Then maybe Mr. Thomas can stop libeling Lamont supporters as terrorists and start doing something constructive, like campaigning to get donors for Rove's, Cheney's, and Rummy's legal defense funds .

Saturday, August 05, 2006

Shi'a Crescent won't end the world (I think)

Billmon’s recent screed is a frightening appraisal of the spiral occurring in the Middle East. I consider Billmon a must-read, and have not missed a post for over a year. He has been consistently out front with pithy insight on the failed US policies overseas, and while I enjoy his writing and banter, I take issue with his current stand.

Billmon's “War Party”:

If the United States were to begin pulling troops out of Iraq now, it would be interpreted correctly throughout the Middle East as an open admission of defeat -- one that would likely lead fairly quickly to a complete American evacuation of the country. (Maybe not literally by landing helicopters on the roof of the embassy, but all in the region would understand the military reality that as the force grows smaller it will become progressively more dangerous to keep it in Iraq.)

Such an outcome could well force Iraq's Shi'a political leaders to snuggle up even more tightly to Iran, if only as a matter of physical survival. If the full-scale civil war everyone seems to expect were to break out following an American withdrawal, Baghdad might even feel compelled to call in Iranian troops. At a minimum, Iran could be left with enormous influence over, if not outright control of, the Iraqi government and its security forces. Access to Iraqi air space would give Iran a direct resupply corridor to Syria, and, through Syria, to Hizbullah. A ground presence could provide Tehran with a direct ground link -- call it the Ayatollah Khomeini Trail -- assuming the Kurds could be bought off and/or intimidated, or the Sunni belt pacified (one shudders to think of what that might involve.)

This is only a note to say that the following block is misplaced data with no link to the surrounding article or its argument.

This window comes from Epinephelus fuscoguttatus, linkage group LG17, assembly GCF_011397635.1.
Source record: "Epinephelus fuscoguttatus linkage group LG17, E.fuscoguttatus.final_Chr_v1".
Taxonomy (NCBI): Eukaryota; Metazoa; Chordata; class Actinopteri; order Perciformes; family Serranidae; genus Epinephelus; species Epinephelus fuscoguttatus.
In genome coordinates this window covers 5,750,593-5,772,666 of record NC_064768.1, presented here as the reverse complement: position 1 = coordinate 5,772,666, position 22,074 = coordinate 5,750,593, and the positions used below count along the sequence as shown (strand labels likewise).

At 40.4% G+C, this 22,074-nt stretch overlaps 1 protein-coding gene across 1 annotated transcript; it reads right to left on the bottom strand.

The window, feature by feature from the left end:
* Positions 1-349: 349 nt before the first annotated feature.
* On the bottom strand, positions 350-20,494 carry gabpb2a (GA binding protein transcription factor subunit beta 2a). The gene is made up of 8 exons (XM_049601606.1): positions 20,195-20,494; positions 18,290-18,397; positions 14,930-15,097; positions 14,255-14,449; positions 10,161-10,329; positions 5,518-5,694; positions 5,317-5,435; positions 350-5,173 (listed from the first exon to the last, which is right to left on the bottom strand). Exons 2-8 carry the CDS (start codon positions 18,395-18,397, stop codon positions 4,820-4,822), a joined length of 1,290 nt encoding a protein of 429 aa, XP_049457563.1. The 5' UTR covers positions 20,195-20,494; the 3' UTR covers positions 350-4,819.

Presto: one Shi'a crescent to go.

Since Billmon is usually spot on with his analysis, and many of his predictions have been borne out, I fully realize that my current opposition to his grim view of the “Shi’a Crescent” taking shape in the Middle East may merely be my irrational denial of the horrendous consequences of such a development. As with all of my blog entries, this view continues to be a work in progress as I try to hash out my opinions and I fully recognize that it is prudent to take pause whenever one disagrees with one of Billmon’s opinions. So here goes my mental gymnastic exercise:

Left Blogistan, as embodied in Billmon’s entry cited above among many others, is tending toward an indignant, self-righteous cynicism that I don't think is necessarily warranted. Yes, Bush is a first class boob, but just as Islamofascism cannot destroy the West, neither can a mismanaged foreign policy run by chickenhawk neocons. As a culture, I believe we are much stronger than that. In sum, the world is still safer than it was two or three decades ago when our way of life was directly threatened with instant annihilation by Cold War protagonists. Sure, our enemies can catch us sleeping and blow up a few buildings, and maybe even set off a dirty bomb some day, but that does not threatens our way of life, unless we respond in a self-destructive way. My sense is that the majority of Americans are now recognizing that our response of attacking Iraq was indeed an over-reach and we are unlikely to do that again, whether Republicans or Democrats inhabit the Oval Office over the next few decades.

A recent article about Thomas P.M. Barnett is pretty enlightening and presents a more measured view of current events. Barnett is a defense policy consultant who has done work for the Pentagon and has written several books, one of which I read last year, called The Pentagon's New Map. While not a hawk in the neocon sense, Barnett does recognize that there are bad actors in the world that are tending to destabilize various regions of the world, and these regimes sometimes need to be taken out. Barnett argues that nobody is better suited for the military tasks than the US, which he calls the Leviathan, but he also recognizes that we cannot do it alone, and we need friends in the world to help with the necessary "nation-building" chores associated with regime changes. Barnett explains that Core nations make up the regulated economic markets and possess most of the world’s wealth. Alternatively, third world societies of various stripe are called the non-integrated Gap, which is slowly being incorporated into the Core through the gradual pull of globalization. Barnett liberally cites Thomas Friedman and apparently accepts much of the “Moustache’s” tenets.